David Rabe

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David Rabe
Born David William Rabe
(1940-03-10) March 10, 1940 (age 76)
Dubuque, Iowa
Nationality American
  • Loras College, B.A., 1962
  • Villanova University, M.A., 1968

David William Rabe (born March 10, 1940) is an American playwright and screenwriter. He won the Tony Award for Best Play in 1972 (Sticks and Bones) and also received Tony award nominations for Best Play in 1974 (In the Boom Boom Room), 1977 (Streamers) and 1985 (Hurlyburly).


After leaving the Army, Rabe returned to Villanova, studying writing and earning an M.A. in 1968. During this time, he began work on the play Sticks and Bones, in which the family represents the ugly underbelly of the Nelson family when they are faced with their hopeless son David returning home from Vietnam as a blinded vet.

Rabe is known for his loose trilogy of plays drawing on his experiences as an Army draftee in Vietnam, Sticks and Bones (1969), the Tony Award-winning The Basic Training of Pavlo Hummel (1971), and Streamers (1976). He has also written Hurlyburly (both the play and the screenplay for the film version), and the screenplays for the Vietnam War drama Casualties of War (1989) and the film adaptation of John Grisham's The Firm (1993).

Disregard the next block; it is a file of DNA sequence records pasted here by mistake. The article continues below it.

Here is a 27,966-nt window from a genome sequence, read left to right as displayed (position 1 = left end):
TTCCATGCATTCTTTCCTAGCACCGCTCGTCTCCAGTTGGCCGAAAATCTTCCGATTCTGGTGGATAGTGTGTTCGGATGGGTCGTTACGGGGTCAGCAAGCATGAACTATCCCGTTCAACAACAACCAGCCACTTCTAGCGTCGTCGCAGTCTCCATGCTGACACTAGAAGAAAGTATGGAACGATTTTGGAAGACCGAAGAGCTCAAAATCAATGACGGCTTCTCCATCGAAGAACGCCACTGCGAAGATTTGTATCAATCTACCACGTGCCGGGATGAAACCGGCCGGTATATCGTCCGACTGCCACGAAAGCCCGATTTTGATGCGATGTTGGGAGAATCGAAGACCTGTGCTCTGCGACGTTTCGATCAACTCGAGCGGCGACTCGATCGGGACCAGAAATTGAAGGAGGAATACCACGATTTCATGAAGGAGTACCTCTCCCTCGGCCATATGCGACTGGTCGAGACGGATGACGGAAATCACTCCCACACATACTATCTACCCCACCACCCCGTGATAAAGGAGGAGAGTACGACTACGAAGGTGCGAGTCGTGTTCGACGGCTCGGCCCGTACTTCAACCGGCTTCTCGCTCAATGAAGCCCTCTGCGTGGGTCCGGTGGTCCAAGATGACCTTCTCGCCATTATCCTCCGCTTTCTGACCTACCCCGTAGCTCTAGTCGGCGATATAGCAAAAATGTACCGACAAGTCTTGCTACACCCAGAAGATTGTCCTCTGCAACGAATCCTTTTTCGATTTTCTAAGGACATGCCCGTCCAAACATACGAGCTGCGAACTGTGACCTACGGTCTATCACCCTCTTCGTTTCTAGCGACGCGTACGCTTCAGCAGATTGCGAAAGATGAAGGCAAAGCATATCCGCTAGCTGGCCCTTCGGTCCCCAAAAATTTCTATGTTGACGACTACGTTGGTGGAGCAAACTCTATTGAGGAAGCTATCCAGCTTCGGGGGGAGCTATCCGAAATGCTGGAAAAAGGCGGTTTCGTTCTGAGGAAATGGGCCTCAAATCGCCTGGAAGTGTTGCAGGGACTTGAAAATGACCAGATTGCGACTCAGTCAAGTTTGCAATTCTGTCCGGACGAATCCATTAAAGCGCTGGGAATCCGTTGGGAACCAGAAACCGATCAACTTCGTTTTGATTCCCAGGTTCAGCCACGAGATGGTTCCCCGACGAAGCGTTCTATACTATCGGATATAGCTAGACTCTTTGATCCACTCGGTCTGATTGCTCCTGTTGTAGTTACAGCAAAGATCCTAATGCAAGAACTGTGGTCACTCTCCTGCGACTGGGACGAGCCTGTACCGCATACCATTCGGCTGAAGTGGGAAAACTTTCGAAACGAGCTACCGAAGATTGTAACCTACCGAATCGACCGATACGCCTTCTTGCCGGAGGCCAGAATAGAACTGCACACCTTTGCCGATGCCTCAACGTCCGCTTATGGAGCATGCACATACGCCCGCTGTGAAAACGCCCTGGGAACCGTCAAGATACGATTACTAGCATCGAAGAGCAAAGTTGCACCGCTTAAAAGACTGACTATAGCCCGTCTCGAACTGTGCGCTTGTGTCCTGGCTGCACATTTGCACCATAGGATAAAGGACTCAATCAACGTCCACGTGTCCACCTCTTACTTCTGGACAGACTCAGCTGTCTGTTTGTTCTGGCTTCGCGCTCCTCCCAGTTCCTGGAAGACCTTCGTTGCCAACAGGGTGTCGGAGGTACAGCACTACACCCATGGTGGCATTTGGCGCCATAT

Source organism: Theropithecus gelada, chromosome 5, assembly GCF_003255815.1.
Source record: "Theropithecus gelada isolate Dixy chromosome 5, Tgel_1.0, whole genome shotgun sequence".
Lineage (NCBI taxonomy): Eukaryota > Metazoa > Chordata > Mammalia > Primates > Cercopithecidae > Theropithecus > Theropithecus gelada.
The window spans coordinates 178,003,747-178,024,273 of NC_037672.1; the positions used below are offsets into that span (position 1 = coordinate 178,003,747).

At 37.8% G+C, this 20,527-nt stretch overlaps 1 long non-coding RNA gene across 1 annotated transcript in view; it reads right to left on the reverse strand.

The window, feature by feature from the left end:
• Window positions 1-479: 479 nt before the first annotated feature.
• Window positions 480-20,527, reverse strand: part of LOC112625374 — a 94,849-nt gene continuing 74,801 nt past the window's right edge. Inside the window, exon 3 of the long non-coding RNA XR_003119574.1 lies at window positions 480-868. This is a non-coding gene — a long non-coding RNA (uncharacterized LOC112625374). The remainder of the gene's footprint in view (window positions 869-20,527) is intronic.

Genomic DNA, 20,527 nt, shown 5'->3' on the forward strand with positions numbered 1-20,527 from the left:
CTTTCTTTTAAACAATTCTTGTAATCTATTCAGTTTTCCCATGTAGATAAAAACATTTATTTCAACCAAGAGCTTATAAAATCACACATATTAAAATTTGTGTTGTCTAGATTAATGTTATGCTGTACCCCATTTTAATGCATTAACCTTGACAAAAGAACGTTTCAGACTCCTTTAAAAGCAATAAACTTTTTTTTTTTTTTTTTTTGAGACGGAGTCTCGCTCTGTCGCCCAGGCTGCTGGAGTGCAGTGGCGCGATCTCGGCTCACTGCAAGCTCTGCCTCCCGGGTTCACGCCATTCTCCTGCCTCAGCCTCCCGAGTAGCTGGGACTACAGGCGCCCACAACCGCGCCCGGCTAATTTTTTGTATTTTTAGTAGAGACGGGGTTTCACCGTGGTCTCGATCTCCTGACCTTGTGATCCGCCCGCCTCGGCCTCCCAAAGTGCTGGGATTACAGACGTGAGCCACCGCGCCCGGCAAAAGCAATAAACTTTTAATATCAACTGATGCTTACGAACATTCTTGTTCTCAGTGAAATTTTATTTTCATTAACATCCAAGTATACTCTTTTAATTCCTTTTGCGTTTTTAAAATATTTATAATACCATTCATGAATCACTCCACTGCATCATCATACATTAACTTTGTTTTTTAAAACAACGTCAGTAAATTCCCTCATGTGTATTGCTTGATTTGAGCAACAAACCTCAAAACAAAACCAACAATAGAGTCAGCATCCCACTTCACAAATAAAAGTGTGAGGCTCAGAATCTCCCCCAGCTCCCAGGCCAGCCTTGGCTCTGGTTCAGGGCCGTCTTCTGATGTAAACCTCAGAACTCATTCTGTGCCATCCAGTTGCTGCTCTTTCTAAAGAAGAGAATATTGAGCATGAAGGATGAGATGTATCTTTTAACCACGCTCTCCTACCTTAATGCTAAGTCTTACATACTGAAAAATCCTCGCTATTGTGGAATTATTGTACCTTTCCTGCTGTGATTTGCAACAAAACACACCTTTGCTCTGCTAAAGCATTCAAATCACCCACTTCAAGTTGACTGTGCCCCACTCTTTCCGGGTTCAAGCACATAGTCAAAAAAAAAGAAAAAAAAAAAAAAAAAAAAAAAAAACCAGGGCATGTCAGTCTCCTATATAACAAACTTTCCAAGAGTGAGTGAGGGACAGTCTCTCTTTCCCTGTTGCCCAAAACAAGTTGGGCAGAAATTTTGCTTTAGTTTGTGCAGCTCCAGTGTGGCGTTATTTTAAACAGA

A collection of Rabe's manuscripts is housed in the Mugar Memorial Library, at Boston University.

Personal life[edit]

Rabe was born in Dubuque, Iowa, the son of Ruth (McCormick), a department store worker, and William Rabe, a teacher and meat packer.[1] Rabe was married to actress Jill Clayburgh from 1978 until her death November 5, 2010. He has two children with Clayburgh, actress Lily Rabe and Michael Rabe. He has one son, Jason Rabe, from his first marriage.

Awards and honors[edit]





  • Recital of the Dog (1993)
  • The Crossing Guard (novelization of the screenplay by Sean Penn, 1995)
  • A Primitive Heart (2005)
  • Dinosaurs on the Roof (2008)
  • Mr. Wellington (children's book, illustrated by Robert Andrew Parker, 2009)
  • Girl by the Road at Night: A Novel of Vietnam (2010)


  1. ^ "David Rabe Biography (1940-)". Filmreference.com. Retrieved 2016-05-06. 
  2. ^ "2014 PEN/Laura Pels International Foundation for Theater Award for Master American Dramatist". pen.org. Retrieved August 1, 2014. 
  3. ^ Ron Charles (July 30, 2014). "Winners of the 2014 PEN Literary Awards". Washington Post. Retrieved August 1, 2014. 
  4. ^ NY Times review

External links[edit]

Further reading[edit]

  • Lahr, John (24 November 2008). "The Critics: Life and Letters: Land of Lost Souls". The New Yorker. 84 (38): 114–120. Retrieved 16 April 2009.  "David Rabe's America"
  • Radavich, David. "Collapsing Male Myths: Rabe's Tragicomic Hurlyburly." American Drama 3:1 (Fall 1993): 1-16.
  • Radavich, David. "Rabe, Mamet, Shepard, and Wilson: Mid-American Male Dramatists of the 1970s and '80s." The Midwest Quarterly XLVIII: 3 (Spring 2007): 342-58.